The General Staff remained suspended until 2017 when Jawad Abu Hatab was named Minister of Defense and Prime Minister.
The Free Officers Movement is a militarily inactive group on the ground, whose members are led by dissident Brigadier General Manaf Talas.
Despite thousands of figures cited by Ammar al-Wawi, FSA Secretary-General, the names of prominent non-military opposition faction leaders dominated the scene.
Among those prominent figures were Abdul Qadir al-Saleh, known as Haji Marea, the grain trader and leader of al-Tawhid Brigade, Zahran Alloush, the commander of the Army of Islam, and Sheikh Hassan Abboud, the general commander of Ahrar al-Sham Movement and the head of the political body in the Islamic Front. Thus, al-Saleh managed to gather all opposition armed factions under the command of one operating room in the 80th brigade battles near Aleppo military airport a few days before his death.
Commander of al-Tawhid Brigade Abdul Qadir al-Saleh
Colonel Riad al-Asaad is one of the most prominent commanders of the FSA, which formed on 29 June 2011. Today, he is close to the Salvation Government, which is considered the political facade of Tahrir al-Sham (formerly al-Nusra Front), and Abdel-Jabbar al-Oqaidi, head of the Aleppo Military Council, known for his famous statement about the good ties with ISIS in 2015.
Al-Oqaidi stated: "We are in daily contact with ISIS. There is a slander that they are extremists, but when we sat down with their leaders, we did not notice such a pattern of thought.”
In 2014, former US President Barack Obama made a remarkable statement accusing the "moderate" Syrian opposition of failing to offer an alternative to Bashar al-Assad's authority. At the time, President Obama expressed frustration with the Syrian opposition, saying that "the moderate Syrian opposition is not ready."
He continued: "Sending weapons to peasants, doctors and others who have not carried a weapon in their lives, and who have been forced to fight due to current circumstances, will not suddenly manage to overthrow a brutal regime like al-Assad’s.”
Colonel al-Wawi contradicted Obama's statement while telling Rozana that"the dissident officers have been marginalized, subjected to bargains by states, and the sponsoring states have curtailed the role of the military since the priority was to support civilians who adopted Islamic or extremist ideologies."
Dissident Colonel Ammar al-Wawi on one of the military fronts
Al-Wawi accused countries of supporting extremist factions to eliminate the FSA, pointing out that these countries "do not want armed opposition groups with a disciplined and committed military command."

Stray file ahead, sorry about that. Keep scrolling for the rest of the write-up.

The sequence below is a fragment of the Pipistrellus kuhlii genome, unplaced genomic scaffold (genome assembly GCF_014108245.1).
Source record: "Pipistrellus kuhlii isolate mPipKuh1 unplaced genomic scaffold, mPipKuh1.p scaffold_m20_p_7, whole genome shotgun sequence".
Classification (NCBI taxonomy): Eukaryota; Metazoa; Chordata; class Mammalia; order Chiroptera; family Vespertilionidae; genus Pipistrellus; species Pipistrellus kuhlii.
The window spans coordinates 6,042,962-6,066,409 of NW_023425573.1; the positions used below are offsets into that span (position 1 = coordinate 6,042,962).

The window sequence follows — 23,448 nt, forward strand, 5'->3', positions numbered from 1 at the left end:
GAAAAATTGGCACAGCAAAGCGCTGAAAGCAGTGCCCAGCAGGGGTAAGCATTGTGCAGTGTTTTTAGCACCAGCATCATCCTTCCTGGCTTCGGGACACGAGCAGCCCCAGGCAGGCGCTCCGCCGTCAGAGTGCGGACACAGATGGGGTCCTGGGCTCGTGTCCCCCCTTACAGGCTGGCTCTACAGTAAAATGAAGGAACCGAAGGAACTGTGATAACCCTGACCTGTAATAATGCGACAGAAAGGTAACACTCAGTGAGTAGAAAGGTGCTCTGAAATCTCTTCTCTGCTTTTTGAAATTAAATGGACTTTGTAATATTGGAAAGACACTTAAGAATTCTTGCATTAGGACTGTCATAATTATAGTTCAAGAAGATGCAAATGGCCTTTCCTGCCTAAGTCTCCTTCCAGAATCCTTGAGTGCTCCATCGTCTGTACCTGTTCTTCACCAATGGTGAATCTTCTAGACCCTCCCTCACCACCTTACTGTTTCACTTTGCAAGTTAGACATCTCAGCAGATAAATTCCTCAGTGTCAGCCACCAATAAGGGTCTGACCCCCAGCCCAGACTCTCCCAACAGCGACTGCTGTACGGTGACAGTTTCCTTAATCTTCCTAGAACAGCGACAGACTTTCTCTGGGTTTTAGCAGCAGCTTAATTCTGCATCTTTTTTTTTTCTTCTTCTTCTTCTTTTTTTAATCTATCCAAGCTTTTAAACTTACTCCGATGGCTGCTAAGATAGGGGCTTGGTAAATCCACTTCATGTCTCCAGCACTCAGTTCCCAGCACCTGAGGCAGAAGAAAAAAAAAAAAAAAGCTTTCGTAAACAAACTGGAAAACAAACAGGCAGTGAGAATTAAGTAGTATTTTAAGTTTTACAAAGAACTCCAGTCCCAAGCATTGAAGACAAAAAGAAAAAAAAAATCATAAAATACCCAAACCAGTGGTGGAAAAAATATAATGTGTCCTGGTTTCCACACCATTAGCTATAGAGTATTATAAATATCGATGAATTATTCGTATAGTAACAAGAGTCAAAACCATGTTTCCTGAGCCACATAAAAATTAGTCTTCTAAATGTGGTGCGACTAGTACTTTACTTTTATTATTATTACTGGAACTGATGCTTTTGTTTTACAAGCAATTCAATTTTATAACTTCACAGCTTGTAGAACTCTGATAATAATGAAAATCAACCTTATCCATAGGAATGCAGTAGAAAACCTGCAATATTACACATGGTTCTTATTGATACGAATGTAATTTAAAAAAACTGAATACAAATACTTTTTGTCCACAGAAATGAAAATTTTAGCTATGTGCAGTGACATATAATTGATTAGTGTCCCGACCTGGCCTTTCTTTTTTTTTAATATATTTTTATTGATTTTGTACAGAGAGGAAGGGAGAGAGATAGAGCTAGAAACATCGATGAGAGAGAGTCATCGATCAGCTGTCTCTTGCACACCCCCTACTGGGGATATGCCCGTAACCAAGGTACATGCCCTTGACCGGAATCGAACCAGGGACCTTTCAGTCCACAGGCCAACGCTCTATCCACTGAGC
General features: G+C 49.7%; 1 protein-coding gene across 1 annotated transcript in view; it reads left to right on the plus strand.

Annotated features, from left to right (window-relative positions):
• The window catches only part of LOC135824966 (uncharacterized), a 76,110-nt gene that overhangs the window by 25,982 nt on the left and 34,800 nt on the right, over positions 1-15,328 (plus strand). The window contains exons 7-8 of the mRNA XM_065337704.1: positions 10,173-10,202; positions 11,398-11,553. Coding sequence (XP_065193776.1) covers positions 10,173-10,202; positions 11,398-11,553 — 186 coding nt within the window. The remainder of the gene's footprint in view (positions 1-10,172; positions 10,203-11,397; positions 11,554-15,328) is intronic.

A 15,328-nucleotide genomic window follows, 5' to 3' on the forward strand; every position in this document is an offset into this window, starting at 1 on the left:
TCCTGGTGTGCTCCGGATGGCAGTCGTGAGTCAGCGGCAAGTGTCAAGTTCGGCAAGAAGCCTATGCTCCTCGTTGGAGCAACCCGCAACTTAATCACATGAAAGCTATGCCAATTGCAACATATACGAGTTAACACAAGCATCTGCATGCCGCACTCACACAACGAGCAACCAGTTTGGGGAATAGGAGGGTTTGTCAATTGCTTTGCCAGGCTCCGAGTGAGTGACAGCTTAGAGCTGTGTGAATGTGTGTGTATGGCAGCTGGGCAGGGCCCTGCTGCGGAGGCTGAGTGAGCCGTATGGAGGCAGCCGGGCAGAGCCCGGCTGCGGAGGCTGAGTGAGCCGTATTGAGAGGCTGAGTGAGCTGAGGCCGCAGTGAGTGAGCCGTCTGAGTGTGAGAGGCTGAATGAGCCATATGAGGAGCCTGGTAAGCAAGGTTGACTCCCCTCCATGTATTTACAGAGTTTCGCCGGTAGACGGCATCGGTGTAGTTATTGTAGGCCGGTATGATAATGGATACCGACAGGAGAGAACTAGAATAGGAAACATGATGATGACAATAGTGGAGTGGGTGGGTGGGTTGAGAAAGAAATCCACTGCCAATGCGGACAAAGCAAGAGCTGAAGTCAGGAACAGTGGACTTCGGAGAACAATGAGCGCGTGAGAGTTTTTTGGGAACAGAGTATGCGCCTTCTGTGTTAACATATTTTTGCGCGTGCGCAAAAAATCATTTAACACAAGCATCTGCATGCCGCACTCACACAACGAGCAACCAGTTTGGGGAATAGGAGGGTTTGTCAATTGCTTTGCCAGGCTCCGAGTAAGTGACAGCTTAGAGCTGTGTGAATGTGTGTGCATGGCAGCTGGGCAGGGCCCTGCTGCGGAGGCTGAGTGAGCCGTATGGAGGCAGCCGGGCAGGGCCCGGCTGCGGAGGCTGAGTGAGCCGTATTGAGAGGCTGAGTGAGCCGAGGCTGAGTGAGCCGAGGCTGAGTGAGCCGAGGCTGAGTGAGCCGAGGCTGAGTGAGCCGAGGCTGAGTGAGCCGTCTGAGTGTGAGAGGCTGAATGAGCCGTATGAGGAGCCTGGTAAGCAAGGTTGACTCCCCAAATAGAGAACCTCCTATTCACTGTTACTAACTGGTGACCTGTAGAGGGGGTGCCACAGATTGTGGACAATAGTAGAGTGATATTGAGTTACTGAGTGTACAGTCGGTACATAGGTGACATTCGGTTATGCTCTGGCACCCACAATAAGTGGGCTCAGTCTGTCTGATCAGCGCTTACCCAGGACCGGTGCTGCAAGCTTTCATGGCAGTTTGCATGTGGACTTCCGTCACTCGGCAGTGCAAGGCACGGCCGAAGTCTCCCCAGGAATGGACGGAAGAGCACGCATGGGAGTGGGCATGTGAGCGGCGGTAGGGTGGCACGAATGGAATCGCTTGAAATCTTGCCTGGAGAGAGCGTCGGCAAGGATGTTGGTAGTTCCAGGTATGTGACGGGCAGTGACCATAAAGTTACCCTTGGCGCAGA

He explained that the FSA secretariat had submitted a 2018 project to build a national army to the president of the SNC Riad Seif and Jawad Abu Hatab, head of the interim government. However, the project not considered.
Qatar and Saudi Arabia provided military support to the Syrian opposition. Thus, Reuters quoted Syrian opposition, intelligence, and diplomatic sources saying that in 2015, the opposition army in the south of Syria started using anti-tank missiles obtained from Saudi Arabia.
Interim Government and Military Support
Yasser al-Haji, a public relations official in the interim opposition government, said that if the interim government has relied from the start on the dissident officers, who have oppressed, the situation would have been different.
He added: "After one year, the last interim government has managed to assemble 38 different military factions in the northern countryside under the National Army, divided into three corps."
Previously, there were factions with multiple sponsoring states which were difficult to assemble into one army, al-Haji stated, considering such a detail as a focal reason why Idris and Berri could not establish a unified command.
Rozana tried to talk to Salim Idriss, but he declined to comment.
According to al-Haji, the selected military commanders among the faction leaders were Brigadier Adnan al-Ahmad, Deputy Defense Minister, Brigadier General Fadlallah Haji, Chief of staff, and Colonel Hassan Hamada, deputy chief of staff. Besides, a military college established, and officers will be upgraded according to due military ranks.
Al-Haji explained that the interim government manages border crossings and allocated 50 percent of the value of resources to arm the FSA.
Al-Haji also conveyed that the interim government does not reject projects that serve the national interest, adding: “It is not acceptable that whenever someone submits a project, and he does not appreciate our response, says that we are complacent.”
He justified his statement arguing that the implementation of projects needs high technology, skilled professionals, and credibility while working and communicating.
The Army of Islam and al-Rahman Legion, the largest opposition factions operating in Eastern Ghouta, collapsed after a siege that ended with their surrendering to the regime forces and Russia, despite all the military parades both camps carried out in Ghouta.
Perhaps the most significant battle was the one that the two factions fought against each other in June 2017, which was the outcome of a conflict over influence and interests between the Army of Islam, on the one hand, al-Rahman Legion, al-Nusra Front and the Army of Fustat, on the other, leading to the death of about one thousand fighters from the two factions.
Ajnad al-Sham elements dispersed in the eastern and western countryside of Ghouta accepted to withdraw to the north of Syria in the country of Idlib and Hama.
Scenes of fights between factions in Eastern Ghouta